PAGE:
On the Ground at the Boerne .5K, America’s Laziest Road Race

Raul Garza

They arrived in pairs, in teams, on their own. Some with kids, several with dogs in tow. Dressed in spandex, draped in flags, and bedazzled with Day-Glo headbands, mile-high tube socks, and lived-in loafers. The few. The proud. The underachievers.

On a glorious spring morning, they gathered beneath a cigarette smoke cloud in the narrow parking lot that abuts the Dodging Duck Brewhaus. Here, volunteers, participants, and spectators shared morning beers, donuts, and good old-fashioned gossip. It was race day in Boerne, Texas, where the small town’s inaugural .5K, billed as the world’s shortest road race, had attracted the attention of couch potatoes far and wide.

On the Ground at the Boerne .5K, America’s Laziest Road Race

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Point Five. That’s no typo. The Boerne .5K: “The Running Event for the Rest of Us” traversed the approximate equivalent of a stroll through your local mega mart’s beer and ice cream aisles. The route (very) briefly followed a scenic river trail from one brewpub at the starting line to a second brewpub at the finish line. Lest participants’ cups ran anything-but-over, beer and donuts were available in plentitude before, during, and after the race. Did we mention the mid-route smoking lounge?

Hatched as little more than a caper by BBBs (Best Beer Buds) Ben Meyer and Jay Milton, the Boerne .5k has greatly exceeded their modest goal of “ … assembling maybe half a dozen friends and laughing our asses off,” Milton said. In an era of increasingly meticulous diets and dangerously intense exercise trends, it captured the zeitgeist of a marginalized but expanding population of underachievers.

Kicking off at a downright laggard 11 a.m., the race seemed tailored to those whose most developed fast-twitch muscles involve a snooze-button. As racers moved from the beer garden to the starting line, many revealed their training regimens. And if said training regimens evoked more frat house than CrossFit, well, therein lay The Boerne .5k’s charm.

Don't take the hyper-precise "mile" markers at the Boerne .5K serve as an indication of how seriously the race was taken.
Don’t take the hyper-precise “mile” markers at the Boerne .5K serve as an indication of how seriously the race was taken.

Hydration—of the fermented kind,” advised racer Curtis James, whose pre-race nutrition fearlessly straddled carb-loading and Paleo, “Donuts, pancakes, chips … sausage.” He grinned at that last part. Fellow racer Dan Connor described a rigorous routine of “staying in bed,” while others championed a popular sausage-laden local delicacy, the kolache, as the ideal balance of excessive carbs and excessive protein.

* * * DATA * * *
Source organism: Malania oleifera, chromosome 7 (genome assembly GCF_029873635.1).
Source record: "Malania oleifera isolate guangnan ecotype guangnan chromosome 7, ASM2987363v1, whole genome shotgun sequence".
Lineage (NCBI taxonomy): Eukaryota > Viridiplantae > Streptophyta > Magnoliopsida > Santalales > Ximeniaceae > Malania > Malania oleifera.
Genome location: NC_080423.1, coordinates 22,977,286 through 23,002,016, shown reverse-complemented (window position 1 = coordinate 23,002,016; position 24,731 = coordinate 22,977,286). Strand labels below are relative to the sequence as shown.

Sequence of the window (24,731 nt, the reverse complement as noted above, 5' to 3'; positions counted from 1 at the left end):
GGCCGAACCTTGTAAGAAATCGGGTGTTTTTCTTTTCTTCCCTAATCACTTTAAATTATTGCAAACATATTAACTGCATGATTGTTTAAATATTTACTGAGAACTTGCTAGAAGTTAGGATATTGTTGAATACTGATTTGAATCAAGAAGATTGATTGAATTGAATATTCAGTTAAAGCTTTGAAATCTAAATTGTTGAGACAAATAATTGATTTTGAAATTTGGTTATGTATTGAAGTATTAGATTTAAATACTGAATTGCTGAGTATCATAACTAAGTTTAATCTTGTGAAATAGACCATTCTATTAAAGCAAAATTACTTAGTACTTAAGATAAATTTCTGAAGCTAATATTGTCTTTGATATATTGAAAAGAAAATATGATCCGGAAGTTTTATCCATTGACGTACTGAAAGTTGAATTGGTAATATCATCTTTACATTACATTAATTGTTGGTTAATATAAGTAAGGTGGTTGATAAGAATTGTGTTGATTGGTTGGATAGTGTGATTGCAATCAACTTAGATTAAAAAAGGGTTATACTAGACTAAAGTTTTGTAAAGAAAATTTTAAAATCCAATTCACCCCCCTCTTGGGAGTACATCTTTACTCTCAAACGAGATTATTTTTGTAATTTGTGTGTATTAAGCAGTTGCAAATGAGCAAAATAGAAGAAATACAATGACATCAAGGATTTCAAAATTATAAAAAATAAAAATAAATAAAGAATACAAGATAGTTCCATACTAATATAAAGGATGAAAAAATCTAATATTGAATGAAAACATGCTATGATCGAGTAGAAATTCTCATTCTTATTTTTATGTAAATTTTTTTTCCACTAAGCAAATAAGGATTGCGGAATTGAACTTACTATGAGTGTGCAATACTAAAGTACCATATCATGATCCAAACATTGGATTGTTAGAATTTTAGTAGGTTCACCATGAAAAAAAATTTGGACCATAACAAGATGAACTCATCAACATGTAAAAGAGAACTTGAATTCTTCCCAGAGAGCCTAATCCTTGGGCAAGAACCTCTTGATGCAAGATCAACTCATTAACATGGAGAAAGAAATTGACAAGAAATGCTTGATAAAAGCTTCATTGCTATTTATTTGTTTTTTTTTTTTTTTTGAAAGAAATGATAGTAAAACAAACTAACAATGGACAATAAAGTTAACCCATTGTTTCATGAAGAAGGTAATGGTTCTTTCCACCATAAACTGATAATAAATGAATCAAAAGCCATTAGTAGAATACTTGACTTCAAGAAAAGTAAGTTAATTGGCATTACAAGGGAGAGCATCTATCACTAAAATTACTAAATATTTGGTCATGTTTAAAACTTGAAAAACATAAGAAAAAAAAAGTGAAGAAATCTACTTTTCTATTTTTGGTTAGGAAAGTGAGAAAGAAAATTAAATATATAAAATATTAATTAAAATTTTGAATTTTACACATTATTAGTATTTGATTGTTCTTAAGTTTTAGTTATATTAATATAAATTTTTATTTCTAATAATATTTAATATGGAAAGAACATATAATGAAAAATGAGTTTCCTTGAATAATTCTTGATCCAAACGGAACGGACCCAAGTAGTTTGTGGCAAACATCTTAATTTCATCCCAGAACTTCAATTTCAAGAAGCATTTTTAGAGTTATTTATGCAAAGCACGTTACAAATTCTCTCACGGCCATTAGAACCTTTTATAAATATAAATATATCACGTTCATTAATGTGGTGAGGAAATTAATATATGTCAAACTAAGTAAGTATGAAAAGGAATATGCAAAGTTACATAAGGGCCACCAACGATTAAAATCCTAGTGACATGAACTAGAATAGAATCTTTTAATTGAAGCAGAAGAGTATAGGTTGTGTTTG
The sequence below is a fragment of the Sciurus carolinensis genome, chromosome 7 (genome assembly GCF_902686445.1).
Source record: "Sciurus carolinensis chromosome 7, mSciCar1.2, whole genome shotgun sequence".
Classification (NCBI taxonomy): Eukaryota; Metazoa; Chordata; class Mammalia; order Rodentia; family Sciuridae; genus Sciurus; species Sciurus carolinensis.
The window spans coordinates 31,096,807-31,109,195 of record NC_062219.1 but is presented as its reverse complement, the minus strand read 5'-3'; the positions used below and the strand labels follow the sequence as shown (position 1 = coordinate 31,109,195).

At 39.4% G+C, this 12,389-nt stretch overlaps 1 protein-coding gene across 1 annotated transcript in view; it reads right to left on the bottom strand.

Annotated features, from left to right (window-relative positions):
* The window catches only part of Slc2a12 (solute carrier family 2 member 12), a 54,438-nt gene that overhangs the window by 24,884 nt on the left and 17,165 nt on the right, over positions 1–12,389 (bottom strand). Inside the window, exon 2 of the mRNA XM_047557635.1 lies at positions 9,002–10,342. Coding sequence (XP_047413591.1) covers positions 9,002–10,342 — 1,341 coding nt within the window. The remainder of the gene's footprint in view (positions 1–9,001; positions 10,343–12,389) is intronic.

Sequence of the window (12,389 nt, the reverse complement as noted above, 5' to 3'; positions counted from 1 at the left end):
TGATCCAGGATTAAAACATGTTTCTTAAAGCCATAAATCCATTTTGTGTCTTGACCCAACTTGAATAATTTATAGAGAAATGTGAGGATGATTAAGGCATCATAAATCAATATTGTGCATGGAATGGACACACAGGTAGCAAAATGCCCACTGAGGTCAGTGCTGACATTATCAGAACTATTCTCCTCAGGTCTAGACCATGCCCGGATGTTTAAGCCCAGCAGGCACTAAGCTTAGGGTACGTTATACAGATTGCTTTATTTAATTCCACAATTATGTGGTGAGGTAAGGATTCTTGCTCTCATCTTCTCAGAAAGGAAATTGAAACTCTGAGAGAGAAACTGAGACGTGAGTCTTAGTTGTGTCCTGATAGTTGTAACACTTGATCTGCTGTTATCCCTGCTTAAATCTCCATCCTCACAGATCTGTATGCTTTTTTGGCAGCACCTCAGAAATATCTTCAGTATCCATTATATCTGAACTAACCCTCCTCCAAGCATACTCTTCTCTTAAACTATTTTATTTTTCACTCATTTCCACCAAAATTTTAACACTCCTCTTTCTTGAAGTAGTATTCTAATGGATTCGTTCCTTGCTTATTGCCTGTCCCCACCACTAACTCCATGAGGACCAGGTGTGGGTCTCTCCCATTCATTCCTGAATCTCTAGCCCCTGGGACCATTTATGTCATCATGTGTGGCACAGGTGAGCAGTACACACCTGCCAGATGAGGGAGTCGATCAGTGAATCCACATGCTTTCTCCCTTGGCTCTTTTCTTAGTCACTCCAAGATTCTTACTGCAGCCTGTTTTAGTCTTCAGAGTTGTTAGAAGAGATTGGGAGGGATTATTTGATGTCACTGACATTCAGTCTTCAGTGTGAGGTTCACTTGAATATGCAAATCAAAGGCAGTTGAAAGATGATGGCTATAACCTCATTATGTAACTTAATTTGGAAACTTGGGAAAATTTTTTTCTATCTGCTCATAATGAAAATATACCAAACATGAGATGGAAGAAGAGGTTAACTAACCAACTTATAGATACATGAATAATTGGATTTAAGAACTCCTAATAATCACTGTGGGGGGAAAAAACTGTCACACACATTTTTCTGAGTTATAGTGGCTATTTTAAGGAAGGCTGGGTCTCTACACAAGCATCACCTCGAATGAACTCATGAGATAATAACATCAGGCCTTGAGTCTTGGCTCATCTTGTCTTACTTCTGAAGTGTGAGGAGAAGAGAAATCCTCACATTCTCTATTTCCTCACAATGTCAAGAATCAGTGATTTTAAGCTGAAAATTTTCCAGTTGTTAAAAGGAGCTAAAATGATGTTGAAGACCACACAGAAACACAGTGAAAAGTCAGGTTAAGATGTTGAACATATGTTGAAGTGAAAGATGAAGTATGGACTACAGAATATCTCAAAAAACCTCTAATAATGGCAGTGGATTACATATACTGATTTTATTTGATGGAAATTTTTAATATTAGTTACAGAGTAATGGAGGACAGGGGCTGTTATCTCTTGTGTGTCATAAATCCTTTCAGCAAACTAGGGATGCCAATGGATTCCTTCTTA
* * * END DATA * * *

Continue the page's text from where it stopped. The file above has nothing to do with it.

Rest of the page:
Vegans, or those unable to find tasty cooked meat on race morning, shared their own training secrets. “Oatmeal, bananas, Jell-O shots, and Baileys,” quipped Meyer. Dressed in spot-on Richard Simmons homage, down to the faux chest hair, he effused energy and fitness that bordered on inappropriate for an event that wears its sloth on its sleeve. But like most of the racers, he was just there for a good time.

The late morning start yielded no injuries—fortunate given that the race was monitored by a single boozy RN and two self-described “underachieving nursing students.” Quickly, and with marginal fanfare, the lead racers crossed the halfway point. Word arrived at the finish line, where the crew at Cibolo Creek Brewing steeled themselves for the slowly approaching throng.

The nurses' tent at the Boerne 0.5k race.
A race participant getting some supplemental oxygen at the nurses’ tent. Lanell Mantey

Nearby, spectators roared as beer-toting trekkers, ramblers, and unabashed lollygaggers shuffled across the finish line. Local nonprofit Blessings in a Backpack watched with particular delight. Race organizers selected the group, which provides weekend meals to kids who might otherwise go hungry, as the beneficiary of race proceeds. And with over $20,000 generated, there’s plenty to celebrate.

As the most underachieving racers crossed the finish line minutes later, volunteers fêted them with victory photos, Olympic-style medals, T-shirts, and downright enviable .5k oval stickers á la those smugly affixed to overachievers’ vehicles. Though barely noon, it was hard to tell if the world’s shortest day party was wrapping up or just getting started.

The party band played on, and sun-kissed, beer-fortified race organizers Meyer and Milton cast an optimistic eye toward the future. But fear not: while next year’s .5k might evolve, the founders’ training advice for future participants remains refreshingly un-athletic. “Do as little as possible.”

The medal for finshers of the 0.5K race in Boerne, Texas.
The hard-earned wooden medals each finisher received. Lanell Mantey

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